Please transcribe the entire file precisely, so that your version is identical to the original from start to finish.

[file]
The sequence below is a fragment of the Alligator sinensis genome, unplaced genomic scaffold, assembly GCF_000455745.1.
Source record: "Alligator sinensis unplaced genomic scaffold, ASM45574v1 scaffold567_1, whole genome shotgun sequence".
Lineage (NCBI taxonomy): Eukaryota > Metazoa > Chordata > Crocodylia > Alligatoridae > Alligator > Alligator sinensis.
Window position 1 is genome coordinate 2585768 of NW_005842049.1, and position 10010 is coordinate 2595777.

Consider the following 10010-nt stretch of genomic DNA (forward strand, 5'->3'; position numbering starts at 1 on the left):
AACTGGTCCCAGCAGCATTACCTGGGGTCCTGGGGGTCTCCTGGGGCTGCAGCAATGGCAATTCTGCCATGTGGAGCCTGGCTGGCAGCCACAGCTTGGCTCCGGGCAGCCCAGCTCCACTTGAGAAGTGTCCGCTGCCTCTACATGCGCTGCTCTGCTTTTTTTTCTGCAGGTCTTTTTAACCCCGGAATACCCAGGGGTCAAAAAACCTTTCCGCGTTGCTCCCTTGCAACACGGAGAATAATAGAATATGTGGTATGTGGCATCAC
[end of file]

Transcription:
The sequence below is a fragment of the Alligator sinensis genome, unplaced genomic scaffold, assembly GCF_000455745.1.
Source record: "Alligator sinensis unplaced genomic scaffold, ASM45574v1 scaffold567_1, whole genome shotgun sequence".
Lineage (NCBI taxonomy): Eukaryota > Metazoa > Chordata > Crocodylia > Alligatoridae > Alligator > Alligator sinensis.
Window position 1 is genome coordinate 2585768 of NW_005842049.1, and position 10010 is coordinate 2595777.

Consider the following 10010-nt stretch of genomic DNA (forward strand, 5'->3'; position numbering starts at 1 on the left):
AACTGGTCCCAGCAGCATTACCTGGGGTCCTGGGGGTCTCCTGGGGCTGCAGCAATGGCAATTCTGCCATGTGGAGCCTGGCTGGCAGCCACAGCTTGGCTCCGGGCAGCCCAGCTCCACTTGAGAAGTGTCCGCTGCCTCTACATGCGCTGCTCTGCTTTTTTTTCTGCAGGTCTTTTTAACCCCGGAATACCCAGGGGTCAAAAAACCTTTCCGCGTTGCTCCCTTGCAACACGGAGAATAATAGAATATGTGGTATGTGGCATCAC